A deeper understanding of corneal biomechanics combined with a method of measuring corneal biomechanical properties accurately in vivo may be needed to bring on a second generation of custom ablation profiles. The difficulty is that understanding and measuring corneal biomechanics are both complex problems, so the final solution may be a while in coming. However, research in both areas is becoming more widespread.
UNDERSTANDING and MEASURING CORNEAL BIOMECHANICS
Understanding. In terms of understanding corneal biomechanics, a number of groups are working on finite element models of the cornea (and whole eye) with a view to being able to predict how an individual cornea will change following a specific procedure.6,7 This theoretical work continues to improve with the sophistication of the models, and also with the reliability of the biomechanical parameters provided by new measurement methods. For example, these models now include nonlinear elastic characteristics of the stroma based on data from studies showing that the anterior stroma has greater tensile strength than the posterior stroma. These differences are seen in cohesive tensile strength,8 tangential tensile strength,9 and transverse shear strength,10 all of which show extremely similar depth-dependent profiles. This nonlinearity has been explained by imaging of the 3-D distribution of collagen in the stroma, which showed the interwoven nature of collagen fibers in the anterior stroma compared with the posterior.11-13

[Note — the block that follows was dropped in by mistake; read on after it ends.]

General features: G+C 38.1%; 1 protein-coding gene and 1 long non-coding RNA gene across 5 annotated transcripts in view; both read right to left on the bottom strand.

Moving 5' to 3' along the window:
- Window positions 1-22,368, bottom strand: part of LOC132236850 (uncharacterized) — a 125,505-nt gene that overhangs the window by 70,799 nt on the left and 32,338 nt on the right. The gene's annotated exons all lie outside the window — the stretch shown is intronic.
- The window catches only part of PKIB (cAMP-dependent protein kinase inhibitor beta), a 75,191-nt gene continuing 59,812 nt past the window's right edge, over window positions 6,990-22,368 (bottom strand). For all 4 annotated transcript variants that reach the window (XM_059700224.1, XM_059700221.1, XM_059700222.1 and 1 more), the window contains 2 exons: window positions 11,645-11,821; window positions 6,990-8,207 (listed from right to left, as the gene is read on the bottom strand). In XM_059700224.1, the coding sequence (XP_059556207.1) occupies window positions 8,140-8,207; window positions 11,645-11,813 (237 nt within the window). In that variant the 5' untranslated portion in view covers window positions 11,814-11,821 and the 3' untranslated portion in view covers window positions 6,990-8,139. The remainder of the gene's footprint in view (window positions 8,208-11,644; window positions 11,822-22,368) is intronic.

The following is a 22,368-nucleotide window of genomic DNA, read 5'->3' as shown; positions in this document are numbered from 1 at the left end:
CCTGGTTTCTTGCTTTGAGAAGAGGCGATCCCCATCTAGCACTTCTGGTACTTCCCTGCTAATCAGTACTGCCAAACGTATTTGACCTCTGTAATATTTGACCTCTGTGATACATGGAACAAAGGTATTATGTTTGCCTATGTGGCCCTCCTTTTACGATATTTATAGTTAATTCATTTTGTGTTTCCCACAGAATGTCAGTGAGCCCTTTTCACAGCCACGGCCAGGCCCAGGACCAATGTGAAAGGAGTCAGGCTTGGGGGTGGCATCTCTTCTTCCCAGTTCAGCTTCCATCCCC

Measuring. The great challenge, however, is measuring biomechanical properties in vivo in a regular clinical setting. In vivo measurements such as the Ocular Response Analyzer (Reichert Technologies; Figure 1)14 and Corvis ST (Oculus Optikgeräte; Figure 2)15 are providing the first insights into ocular biomechanics in terms of broad population differences, but the scatter in the measurements means that we are a long way from applying biomechanical information outside of diagnostics.
The other issue with these methods is that they provide values representing the global biomechanics but cannot provide localized information. For example, it has been shown using Brillouin microscopy that the biomechanical strength of a keratoconic cornea is different from that of a normal cornea only in the location of the cone.16 In other words, a keratoconic cornea is not necessarily inherently biomechanically weaker, it is only weaker in specific locations, leading to a stress concentration in that area and, hence, progression of the forward protrusion of the cone. Therefore, it is likely that a biomechanical map (rather than global parameters) will be required for use in screening for keratoconus and to act as a customized import into the finite element models.
OTHER APPROACHES TO UNDERSTANDING